In 1981, the (U.S.) President’s Commission for the Study of Ethical Problems in Medicine and Biomedical and Behavioral Research recommended that a “common rule” be established for all federally-funded research involving human subjects. In 1991, Title 45 of the Code of Federal Regulations (Public Welfare) Part 46, Subpart A – better known as The Common Rule – was published.
The Common Rule essentially converted the Belmont principles into regulations for federally-funded human research. Many institutions of higher learning (including the member institutions of the ACM) apply most or all of The Common Rule regulations to non-federally funded human subjects research, as well.
Summary of The Common
Does the research project meet the
four criteria below? If so, it is subject to review under The Common
Is the project
“research” as federally defined?
Is the human subjects research project supported by federal funds?
Does the research study
“human subjects” as federally defined?
Are the project results intended or suitable for dissemination to a scholarly or professional audience beyond the institution?
If the project does not meet the four criteria above, it is still subject to review under
The Common Rule if the institution has adopted The Common Rule criteria for all human subjects research, regardless of funding source.
Regardless of whether the project does or does not meet the criteria above, if it meets any of the following conditions below it is subject to review under
The Common Rule:
The subjects are prisoners.
The subjects are minors.
The subjects belong to other vulnerable or clandestine populations (eg, if any disclosure of responses outside the research could reasonably place the subjects at risk of criminal or civil liability or be damaging to their financial standing, employability, or reputation).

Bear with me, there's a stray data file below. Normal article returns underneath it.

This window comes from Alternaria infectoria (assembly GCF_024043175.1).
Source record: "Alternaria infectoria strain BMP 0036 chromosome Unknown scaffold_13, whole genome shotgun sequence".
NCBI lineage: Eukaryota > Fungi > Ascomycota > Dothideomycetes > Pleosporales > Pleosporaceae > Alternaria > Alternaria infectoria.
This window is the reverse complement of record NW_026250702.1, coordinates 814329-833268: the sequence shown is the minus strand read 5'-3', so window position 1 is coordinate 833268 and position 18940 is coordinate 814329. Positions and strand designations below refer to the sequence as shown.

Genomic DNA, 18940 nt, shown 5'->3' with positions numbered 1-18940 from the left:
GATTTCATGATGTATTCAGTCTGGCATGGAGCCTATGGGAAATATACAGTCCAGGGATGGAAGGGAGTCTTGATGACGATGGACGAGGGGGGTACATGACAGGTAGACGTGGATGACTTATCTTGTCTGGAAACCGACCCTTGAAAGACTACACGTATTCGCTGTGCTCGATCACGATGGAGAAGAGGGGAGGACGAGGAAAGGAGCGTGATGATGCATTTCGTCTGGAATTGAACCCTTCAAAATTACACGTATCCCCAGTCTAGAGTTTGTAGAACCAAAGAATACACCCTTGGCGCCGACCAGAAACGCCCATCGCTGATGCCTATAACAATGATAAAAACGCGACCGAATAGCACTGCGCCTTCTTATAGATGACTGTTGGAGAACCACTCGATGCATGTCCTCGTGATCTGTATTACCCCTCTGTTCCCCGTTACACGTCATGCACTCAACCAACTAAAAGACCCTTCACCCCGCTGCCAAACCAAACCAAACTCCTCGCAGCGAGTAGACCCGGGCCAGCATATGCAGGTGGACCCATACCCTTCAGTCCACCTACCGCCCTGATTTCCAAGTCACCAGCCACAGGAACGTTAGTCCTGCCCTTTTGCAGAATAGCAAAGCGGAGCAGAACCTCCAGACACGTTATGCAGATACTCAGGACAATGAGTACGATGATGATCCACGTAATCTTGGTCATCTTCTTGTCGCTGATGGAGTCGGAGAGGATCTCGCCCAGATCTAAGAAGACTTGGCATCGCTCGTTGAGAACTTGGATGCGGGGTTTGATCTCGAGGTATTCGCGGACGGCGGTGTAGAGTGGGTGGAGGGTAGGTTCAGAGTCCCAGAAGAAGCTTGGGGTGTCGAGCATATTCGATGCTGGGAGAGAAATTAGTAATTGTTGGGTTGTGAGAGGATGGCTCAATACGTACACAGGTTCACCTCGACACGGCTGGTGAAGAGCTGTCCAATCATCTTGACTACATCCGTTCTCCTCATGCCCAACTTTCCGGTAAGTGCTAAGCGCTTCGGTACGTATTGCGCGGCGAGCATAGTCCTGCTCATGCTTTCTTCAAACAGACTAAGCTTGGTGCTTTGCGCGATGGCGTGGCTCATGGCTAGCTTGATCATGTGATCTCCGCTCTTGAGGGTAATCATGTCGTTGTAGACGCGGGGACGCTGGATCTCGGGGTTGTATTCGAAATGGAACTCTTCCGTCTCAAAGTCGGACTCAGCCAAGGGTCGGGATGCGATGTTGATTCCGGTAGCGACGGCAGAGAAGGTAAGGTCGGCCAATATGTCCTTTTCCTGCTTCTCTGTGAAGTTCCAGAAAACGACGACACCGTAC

The research activities are not specified as “exempt” in
The Common Rule.
The following research activities are federally-designated as exempt from
The Common Rule:
Educational research in schools and colleges, the focus of which is on normal educational practices (e.g., research on special education instructional strategies, research on the effectiveness of instructional techniques)
Research involving the anonymized
collection of non-incriminating data
Research that uses publicly-available
or anonymized existing data
Research with public officials or
candidates (as long as it is not subject to other federal
Research on/about public programs*
(with the approval of the agency head)
Research involving safe foods
*For example, if a researcher is investigating a community organization and asks employees in the organization about its policies and sources of funding, the employees are not the subject of the investigation. But if the investigator asks the employees about their opinions of the organization’s policies or their experiences in fund-raising, then the employees are the subjects of the investigation and the project requires IRB/HSRB approval.
(modified by the Monmouth College HSRB from the Feb. 2012 ACM conference document,
Protecting Human Subjects in Student Inquiry Projects)